We found significant evidence of positive concordance (same SNP, same direction of effect) between OCD risk variants and variants that increase the volume of both the nucleus accumbens (P = 2.0 × 10−4) and the putamen (P = 8.0 × 10−4) (Fig. 2). Further, we found trending significant evidence of negative concordance between OCD risk variants and variants that decrease ICV (P = 0.01). The remaining five subcortical structures did not show evidence of concordance at the study-wide significance level: globus pallidus (P = 0.05), caudate nucleus (P = 0.08), thalamus (P = 0.22), hippocampus (P > 0.99) and amygdala (P > 0.99). Plotted output from the global concordance test for each comparison is available in Supplementary Fig. 2(a–h).

Fig. 2 Global evidence for concordant effects between brain volume and obsessive–compulsive disorder (OCD) genome-wide association study (GWAS). We found positive concordance between gene variants affecting both accumbens volume and OCD risk (P = 2.0 × 10−4) and putamen volume and OCD risk (P = 8.0 × 10−4). Further, we found trend-level evidence of a negative concordance between gene variants affecting intracranial volume (ICV) and OCD risk (P = 0.01). Concordance tests were performed using single nucleotide polymorphism effect concordance analysis.17 OR, odds ratio.

Genetic variants influencing putamen, amygdala and thalamus volume provide improved ability to detect OCD risk variants

We performed a conditional FDR analysis by separately conditioning the OCD GWAS on each of the eight brain volume GWASs. When conditioning the OCD analysis on variants that influence putamen volume, one variant (rs149154047; q = 0.0375) was significantly associated with risk for OCD. Conditioning the OCD GWAS on variants affecting amygdala volume showed that one variant (rs534371; q = 0.0063) was significantly associated with risk of developing OCD. Finally, when conditioning the OCD GWAS on variants affecting thalamus volume, two variants (rs11872098, q = 0.0069 and rs116331752, q = 0.037) were significantly associated with risk of developing OCD. Results are tabulated in Table 1.

Table 1 Significant variants associated with obsessive–compulsive disorder risk when conditioning on brain volume genome-wide association studies

SNP, single nucleotide polymorphism; BP, base pair; EA, effect allele; NEA, non-effect allele; Freq, allele frequency; OCD, obsessive–compulsive disorder.

a. The chromosome and base pair are given in h19b37 coordinates.

b. The allele frequency corresponds to the effect allele.

c. Tagging SNP corresponds to the most significant variant in a given linkage disequilibrium block (if different from the SNP chosen based on clumping in the brain volume genome-wide association study).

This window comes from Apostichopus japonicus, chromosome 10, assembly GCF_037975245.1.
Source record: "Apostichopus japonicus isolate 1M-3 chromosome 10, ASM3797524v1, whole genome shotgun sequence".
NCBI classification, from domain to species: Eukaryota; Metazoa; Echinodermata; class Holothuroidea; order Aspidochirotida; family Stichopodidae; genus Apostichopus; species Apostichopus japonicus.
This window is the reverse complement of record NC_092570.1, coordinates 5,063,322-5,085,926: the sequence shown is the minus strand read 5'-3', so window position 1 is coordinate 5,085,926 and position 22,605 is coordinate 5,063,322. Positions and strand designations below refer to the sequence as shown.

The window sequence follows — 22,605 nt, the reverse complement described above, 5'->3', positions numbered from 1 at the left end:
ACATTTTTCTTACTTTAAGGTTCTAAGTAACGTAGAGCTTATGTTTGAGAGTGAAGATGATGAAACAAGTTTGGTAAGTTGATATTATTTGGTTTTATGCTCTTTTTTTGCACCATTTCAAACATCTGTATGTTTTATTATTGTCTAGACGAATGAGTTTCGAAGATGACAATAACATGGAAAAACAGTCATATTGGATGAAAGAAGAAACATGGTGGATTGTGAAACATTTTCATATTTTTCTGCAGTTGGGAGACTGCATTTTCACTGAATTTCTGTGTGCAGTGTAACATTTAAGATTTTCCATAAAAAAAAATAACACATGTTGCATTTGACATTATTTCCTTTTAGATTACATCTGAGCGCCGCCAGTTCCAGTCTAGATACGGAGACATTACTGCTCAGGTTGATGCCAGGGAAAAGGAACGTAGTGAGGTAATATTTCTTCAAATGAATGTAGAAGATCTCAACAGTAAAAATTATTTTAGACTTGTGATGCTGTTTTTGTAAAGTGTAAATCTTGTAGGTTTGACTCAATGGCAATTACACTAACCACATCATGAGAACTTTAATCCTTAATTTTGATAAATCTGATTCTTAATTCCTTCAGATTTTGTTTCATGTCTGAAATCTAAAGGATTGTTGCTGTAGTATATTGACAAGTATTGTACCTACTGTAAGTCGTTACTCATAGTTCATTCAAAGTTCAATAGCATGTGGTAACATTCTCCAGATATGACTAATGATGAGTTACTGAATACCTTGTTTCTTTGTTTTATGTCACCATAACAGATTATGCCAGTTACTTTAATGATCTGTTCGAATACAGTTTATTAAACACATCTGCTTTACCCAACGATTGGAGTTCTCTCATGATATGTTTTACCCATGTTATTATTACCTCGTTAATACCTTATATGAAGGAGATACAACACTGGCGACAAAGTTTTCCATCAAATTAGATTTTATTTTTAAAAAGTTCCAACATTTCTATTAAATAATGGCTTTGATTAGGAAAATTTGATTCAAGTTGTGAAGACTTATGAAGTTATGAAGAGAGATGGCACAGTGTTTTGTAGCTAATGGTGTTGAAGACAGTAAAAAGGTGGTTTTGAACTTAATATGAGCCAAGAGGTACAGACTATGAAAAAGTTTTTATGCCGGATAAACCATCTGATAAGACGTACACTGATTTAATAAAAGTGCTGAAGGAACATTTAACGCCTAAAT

d. The effect in brain and effect in obsessive–compulsive disorder are both given in terms of the effect allele.

Replication of putamen and OCD genetic overlap using LD score regression

We successfully replicated the significant positive concordance between putamen and OCD GWAS using the LD score regression method (r g = 0.188; P = 0.02). We found only trending significant evidence of positive concordance between nucleus accumbens and OCD GWAS (r g = 0.218; P = 0.09). Marginal and trending significance for other brain regions and OCD risk detected with SECA were not replicated with this method. The full list of results, including pairwise comparisons over all traits, is tabulated in Table 2.

Table 2 Results of the comparison between each brain volume GWAS from ENIGMA with the OCD GWAS from the IOCDF using LD score regression20

GWAS, genome-wide association study; ENIGMA, Enhancing Neuro Imaging Genetics through Meta Analysis; OCD, obsessive–compulsive disorder; IOCDF, International OCD Foundation; LD, linkage disequilibrium; ICV, intracranial volume.

Relating putamen volume to OCD risk

When analysing a subset of the ENIGMA GWAS brain volume data comprising only healthy controls, we found significant positive genetic concordance between OCD risk and the volume of the putamen (P = 0.03) and the accumbens (P = 0.003).

Discussion

Our study has two key findings: First, there was a significant positive concordance between OCD risk variants and variants that increase the volume of the nucleus accumbens and the putamen, and these trends were replicated in the smaller healthy-only GWAS data set. Further supporting evidence using an alternate method estimated a significant genetic correlation between putamen volume and OCD risk and trend-level evidence of a positive genetic correlation between common genetic variants influencing nucleus accumbens volume and OCD risk. The genetic correlation between putamen volume and OCD risk is relatively high and is among the highest genetic correlations in comparison to a recent survey of traits.21 Second, one variant influencing putamen volume (rs149154047), one variant influencing amygdala volume (rs544371) and two variants influencing thalamus volume (rs11872098 and rs116331752) were significantly associated with risk for OCD when respectively conditioned on the variants associated with the volume of these regions.